to be published in a special issue of the journal Mathematical Logic Quarterly (founded in 1955, Wiley, see also here for the latest issues).

This special issue is devoted to the topic:

"Logic and Complexity within Computational Social Choice"

Computational social choice is a new research field at the interface of social choice theory, computer science, economics, political science, and mathematics. It is an interdisciplinary field that, on the one hand, applies the notions and methods from computer science (especially those developed in artificial intelligence, algorithmics, computational complexity, and logic) to the notions and mechanisms of (classical) social choice theory, such as voting procedures, fair division mechanisms, social welfare orderings, and methods for collective decision making. On the other hand, computational social choice integrates fundamental concepts and ideas from (classical) social choice theory into computer science. For example, fair division algorithms as well as election systems were designed for human societies originally, yet have also numerous applications in multiagent systems (within distributed artificial intelligence), in network design, for multiagent resource allocation, and other tasks.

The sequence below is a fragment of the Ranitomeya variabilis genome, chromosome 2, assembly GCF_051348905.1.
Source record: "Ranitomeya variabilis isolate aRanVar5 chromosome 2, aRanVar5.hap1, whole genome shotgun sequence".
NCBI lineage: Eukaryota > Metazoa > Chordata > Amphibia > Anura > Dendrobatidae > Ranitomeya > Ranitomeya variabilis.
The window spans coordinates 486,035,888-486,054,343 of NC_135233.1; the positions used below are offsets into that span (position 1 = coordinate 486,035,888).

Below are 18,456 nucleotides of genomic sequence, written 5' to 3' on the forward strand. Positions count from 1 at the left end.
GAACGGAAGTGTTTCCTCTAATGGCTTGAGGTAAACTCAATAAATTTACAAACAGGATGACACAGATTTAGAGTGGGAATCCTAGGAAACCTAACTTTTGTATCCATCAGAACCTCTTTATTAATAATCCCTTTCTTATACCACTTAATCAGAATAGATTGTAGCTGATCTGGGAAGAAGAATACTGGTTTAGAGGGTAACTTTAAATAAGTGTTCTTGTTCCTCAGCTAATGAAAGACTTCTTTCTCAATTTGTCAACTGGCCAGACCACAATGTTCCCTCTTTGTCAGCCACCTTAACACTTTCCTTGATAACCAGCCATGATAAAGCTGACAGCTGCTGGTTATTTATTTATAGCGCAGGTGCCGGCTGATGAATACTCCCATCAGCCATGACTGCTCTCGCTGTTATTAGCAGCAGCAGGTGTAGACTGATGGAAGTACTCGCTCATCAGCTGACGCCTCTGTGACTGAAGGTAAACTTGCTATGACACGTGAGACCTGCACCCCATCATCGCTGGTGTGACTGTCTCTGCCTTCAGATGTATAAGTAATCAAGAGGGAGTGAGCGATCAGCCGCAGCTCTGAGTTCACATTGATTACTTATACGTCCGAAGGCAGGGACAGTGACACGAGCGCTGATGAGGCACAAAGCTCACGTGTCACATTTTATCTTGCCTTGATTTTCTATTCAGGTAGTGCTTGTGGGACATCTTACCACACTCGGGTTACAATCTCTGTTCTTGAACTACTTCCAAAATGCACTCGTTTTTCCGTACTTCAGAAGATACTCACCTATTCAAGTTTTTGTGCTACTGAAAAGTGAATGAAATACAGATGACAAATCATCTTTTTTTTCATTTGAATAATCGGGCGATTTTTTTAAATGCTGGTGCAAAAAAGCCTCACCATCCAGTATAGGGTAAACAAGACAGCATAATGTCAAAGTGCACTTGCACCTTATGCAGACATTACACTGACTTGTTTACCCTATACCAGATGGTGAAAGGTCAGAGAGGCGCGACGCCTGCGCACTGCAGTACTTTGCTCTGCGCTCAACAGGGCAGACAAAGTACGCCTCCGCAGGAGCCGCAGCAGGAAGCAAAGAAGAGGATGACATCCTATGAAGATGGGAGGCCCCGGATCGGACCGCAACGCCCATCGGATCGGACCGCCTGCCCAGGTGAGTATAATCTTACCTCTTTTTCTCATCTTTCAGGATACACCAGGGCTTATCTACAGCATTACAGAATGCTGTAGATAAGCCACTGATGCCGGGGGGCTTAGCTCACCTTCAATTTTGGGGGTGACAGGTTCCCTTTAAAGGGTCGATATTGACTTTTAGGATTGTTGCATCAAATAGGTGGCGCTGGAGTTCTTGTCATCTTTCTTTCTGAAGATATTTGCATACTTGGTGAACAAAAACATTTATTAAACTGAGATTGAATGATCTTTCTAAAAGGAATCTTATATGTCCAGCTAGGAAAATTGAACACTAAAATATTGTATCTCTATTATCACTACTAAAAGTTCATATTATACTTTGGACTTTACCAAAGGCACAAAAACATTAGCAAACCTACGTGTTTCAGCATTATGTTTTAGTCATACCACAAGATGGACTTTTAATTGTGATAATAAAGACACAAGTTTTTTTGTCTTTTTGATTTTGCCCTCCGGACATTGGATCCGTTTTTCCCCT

The focus of this special issue is on logic and complexity within computational social choice. For example, while it is known from (classical) social choice theory that essentially all natural voting systems are manipulable in principle, recent research results have shown that computational complexity can be used to protect, to some extent, certain election systems against attempts of changing an election's outcome, i.e., these systems can be shown to be resistant to (various types of) manipulation, procedural control, or bribery. As two examples regarding the use of logic within computational social choice, we mention the logic-based specification and verification of social procedures and the compact representation of preferences via logic-based languages.

Original research papers (and also survey papers) related to any aspects of applying logic or computational complexity to issues arising in computational social choice are sought.

Particular topics of interest include (but are not limited to):

Submissions should be prepared in LaTeX, preferably using the mlq-style sheets available via http://www.wiley-vch.de/vch/journals/2256/public/mlq.zip (also including all necessary additional information on how to use the style sheets), and should not exceed 20 pages (this page limit is a recommendation only: longer papers will be considered as well; of course, papers with less than 20 pages are also welcome).

Submissions should be sent as pdf to: rothe AT cs DOT uni-duesseldorf DOT de

All submissions will be refereed.

Important dates:

Paper submission deadline (extended): September 28, 2008
Notification of authors: December 10, 2008
Final version due (extended): February 15, 2009
Prospective publishing date: MLQ volume 55, issue 4 (July/August 2009)

This MLQ special issue will be edited by
Paul W. Goldberg
University of Liverpool
Jörg Rothe
Universität Düsseldorf